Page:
The everyday politics of Food Sovereignty economies
My PhD research focuses on the food sovereignty movement in the Spanish province of Asturias. The food sovereignty movement is active in establishing new economies that focus on social and environmental justice. I draw on Gibson-Graham’s concept of community economy, and bring it into conversation with other concepts – such as hegemony, prefiguration, aporetic ethics – to explore the economic practices of the Asturian food sovereignty collectives. From the empirical work carried out with farmers and food collectives, the purpose of my thesis is to understand the moments of closure and exclusion that happen in the everyday practices of postcapitalist economies and the different approaches used to manage these moments.
Lost and Found: Emotion, Affect and the Changing Tools and Practices of Wayfinding
Navigating our everyday mobilities involves a complex and messy tangle of relations, and is seldom performed without disruption. In addition, the practices and technologies that people engage with during their wayfinding are rapidly evolving in the digital age. Yet, much mobilities literature still carries an underlying assumption that the mobility path is known, intended or predictable, narrowly framing wayfinding as a rational decision-making process. This research project explores the realities of being ‘lost’ and ‘found’ as we move around in our everyday lives. Using theories of emotion and affect, this research focuses on the embodied, ephemeral and multiple ways people learn about the spaces and places around them. It rethinks longstanding ideas of what it means to ‘read’ space, be located, and feel lost or found during our mobilities.
Fairness Beliefs and Preferences for Regional Adjustment Assistance
Australia’s regions are subject to accelerating global trends that influence their economic health and structure. The social and economic impacts of these changes are unevenly distributed. Efforts to manage regional structural adjustment are regularly identified as legitimately responding to public expectations of ‘fairness’. There is also substantial evidence that fairness beliefs are influenced by a number of consequential cultural and situational factors. This research is aimed at understanding the extent and composition of fairness beliefs, and how those beliefs influence public preferences for assistance during regional economic change.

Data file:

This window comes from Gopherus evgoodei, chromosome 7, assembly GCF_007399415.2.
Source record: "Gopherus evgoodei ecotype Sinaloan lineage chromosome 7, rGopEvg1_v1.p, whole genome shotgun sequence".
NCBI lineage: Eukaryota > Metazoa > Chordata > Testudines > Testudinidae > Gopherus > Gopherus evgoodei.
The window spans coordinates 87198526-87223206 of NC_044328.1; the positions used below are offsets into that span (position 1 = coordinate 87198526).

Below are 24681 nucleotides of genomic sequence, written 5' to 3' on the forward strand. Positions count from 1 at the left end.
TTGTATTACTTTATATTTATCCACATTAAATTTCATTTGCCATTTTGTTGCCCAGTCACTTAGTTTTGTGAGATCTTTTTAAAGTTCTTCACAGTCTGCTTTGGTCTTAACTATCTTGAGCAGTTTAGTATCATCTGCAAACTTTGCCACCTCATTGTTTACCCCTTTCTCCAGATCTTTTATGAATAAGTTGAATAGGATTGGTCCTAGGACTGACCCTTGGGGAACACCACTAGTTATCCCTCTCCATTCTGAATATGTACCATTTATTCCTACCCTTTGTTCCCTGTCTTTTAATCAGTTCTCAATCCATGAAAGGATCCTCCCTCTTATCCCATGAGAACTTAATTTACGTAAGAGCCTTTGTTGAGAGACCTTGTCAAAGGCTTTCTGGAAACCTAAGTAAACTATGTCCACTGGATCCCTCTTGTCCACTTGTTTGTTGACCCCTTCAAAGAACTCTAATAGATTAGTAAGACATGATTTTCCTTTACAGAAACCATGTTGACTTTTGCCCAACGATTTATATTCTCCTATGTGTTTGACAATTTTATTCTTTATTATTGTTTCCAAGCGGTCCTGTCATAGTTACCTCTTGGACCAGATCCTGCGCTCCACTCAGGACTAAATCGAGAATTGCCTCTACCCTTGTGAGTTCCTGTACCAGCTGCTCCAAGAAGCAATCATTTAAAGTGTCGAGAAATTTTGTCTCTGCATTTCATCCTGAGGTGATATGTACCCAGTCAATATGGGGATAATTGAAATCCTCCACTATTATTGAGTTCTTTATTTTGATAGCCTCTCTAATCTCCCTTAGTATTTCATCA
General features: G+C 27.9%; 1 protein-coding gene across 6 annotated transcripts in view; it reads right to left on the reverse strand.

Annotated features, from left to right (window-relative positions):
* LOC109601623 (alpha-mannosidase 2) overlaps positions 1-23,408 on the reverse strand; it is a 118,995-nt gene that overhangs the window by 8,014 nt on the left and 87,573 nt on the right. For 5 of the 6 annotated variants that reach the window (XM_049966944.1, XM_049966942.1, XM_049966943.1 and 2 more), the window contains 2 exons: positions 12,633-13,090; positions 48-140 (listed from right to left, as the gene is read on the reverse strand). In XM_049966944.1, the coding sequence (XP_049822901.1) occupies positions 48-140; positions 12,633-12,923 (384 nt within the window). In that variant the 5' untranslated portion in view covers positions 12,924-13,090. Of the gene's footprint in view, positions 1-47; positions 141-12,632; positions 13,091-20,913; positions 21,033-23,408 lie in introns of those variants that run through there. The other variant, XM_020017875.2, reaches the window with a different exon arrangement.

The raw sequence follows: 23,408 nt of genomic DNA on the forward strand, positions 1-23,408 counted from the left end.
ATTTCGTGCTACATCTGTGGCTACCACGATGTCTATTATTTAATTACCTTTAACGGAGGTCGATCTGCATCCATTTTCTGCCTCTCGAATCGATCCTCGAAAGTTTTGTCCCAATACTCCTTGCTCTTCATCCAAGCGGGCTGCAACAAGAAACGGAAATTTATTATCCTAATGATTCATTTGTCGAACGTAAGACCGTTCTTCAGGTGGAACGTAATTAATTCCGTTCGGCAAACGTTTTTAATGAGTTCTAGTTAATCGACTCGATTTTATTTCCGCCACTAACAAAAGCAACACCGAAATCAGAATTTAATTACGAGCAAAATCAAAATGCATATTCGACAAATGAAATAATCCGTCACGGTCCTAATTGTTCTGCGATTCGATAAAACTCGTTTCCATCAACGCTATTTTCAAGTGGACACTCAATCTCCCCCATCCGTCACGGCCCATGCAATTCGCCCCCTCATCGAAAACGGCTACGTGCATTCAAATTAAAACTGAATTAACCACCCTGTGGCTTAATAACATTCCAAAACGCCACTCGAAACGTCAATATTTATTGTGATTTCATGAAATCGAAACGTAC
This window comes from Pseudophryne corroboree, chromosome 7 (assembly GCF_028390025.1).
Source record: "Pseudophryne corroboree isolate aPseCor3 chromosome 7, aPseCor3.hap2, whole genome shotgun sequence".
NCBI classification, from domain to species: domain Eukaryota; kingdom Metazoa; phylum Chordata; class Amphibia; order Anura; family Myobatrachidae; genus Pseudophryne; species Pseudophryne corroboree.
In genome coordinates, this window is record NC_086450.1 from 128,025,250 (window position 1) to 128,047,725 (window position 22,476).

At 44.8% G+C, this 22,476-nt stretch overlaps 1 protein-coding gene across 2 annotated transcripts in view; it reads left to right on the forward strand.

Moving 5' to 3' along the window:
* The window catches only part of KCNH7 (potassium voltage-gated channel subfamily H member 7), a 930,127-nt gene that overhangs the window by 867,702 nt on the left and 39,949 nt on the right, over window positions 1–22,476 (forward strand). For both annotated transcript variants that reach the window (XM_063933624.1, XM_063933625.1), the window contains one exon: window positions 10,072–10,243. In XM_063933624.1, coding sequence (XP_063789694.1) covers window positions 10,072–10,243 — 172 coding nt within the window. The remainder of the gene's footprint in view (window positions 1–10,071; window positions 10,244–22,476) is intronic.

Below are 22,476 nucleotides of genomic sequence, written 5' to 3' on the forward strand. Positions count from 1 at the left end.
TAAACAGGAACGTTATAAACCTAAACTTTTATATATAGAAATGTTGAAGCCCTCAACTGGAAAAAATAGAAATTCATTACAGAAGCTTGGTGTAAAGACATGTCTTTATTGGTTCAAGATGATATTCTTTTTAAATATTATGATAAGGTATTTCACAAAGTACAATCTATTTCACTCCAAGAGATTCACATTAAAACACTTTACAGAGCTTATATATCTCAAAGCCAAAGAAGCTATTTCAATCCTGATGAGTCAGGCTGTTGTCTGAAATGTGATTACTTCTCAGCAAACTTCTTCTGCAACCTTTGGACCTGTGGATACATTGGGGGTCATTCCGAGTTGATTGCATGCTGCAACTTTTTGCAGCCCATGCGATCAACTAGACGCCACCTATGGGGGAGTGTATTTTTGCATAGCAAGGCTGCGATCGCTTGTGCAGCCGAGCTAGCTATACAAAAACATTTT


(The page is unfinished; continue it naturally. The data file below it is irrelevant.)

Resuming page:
Jessica Lemire – PhD (Human Geography)
Rebecca Scott – PhD (Human Geography)
Yanama budyari gumada, walking on/with/as Darug Ngurra: Care, legislation and natural resource managment in urban western Sydney
This research attends to the caring-as-Country practises happening on, with and as Yellomundee Regional Park, Darug Ngurra, in western Sydney. Yellomundee, a place of deep colonisation, is also a place of deep healing: in recent years Darug Parks rangers, and community groups have been working together to care-as-Country through weeding, burning, dancing, and camps. In following a Darug-led methodology of yanama budyari gumada, to ‘walk with good spirit,’ I am attending to these Caring-as-Country practices and the ways that current NSW environmental legislation interacts with them.
An Urban Cultural Interface: (Re)thinking Urban Anti-capitalist Politics and the City in Relation to Indigenous Struggles
This project uses activist-research inspired approaches to explore anti-systemic grassroots politics in the Australian urban context. I am interested in the politics and new social relations that responses to capitalist forms of social organisation and crisis are producing. Specifically, the research investigates the struggles and political practices that emerged in response to the G20 Leaders’ Meeting (Brisbane, 2014), which centred around two intersecting political gatherings: The Peoples’ Convergence and the Indigenous-led Decolonisation before Profit gathering. The research aims to contribute to processes of critical reflection, collective theorisation and social transformation.
Aunty Shaa Smith, Neeyan Smith, Sarah Wright, Paul Hodge and Lara Daley, 2018, Yandaarra is living protocol, Social & Cultural Geography, 48(2), 176-182.
Dr Faith Curtis (Human Geography)
Refugees in Newcastle – performing care, belonging and hope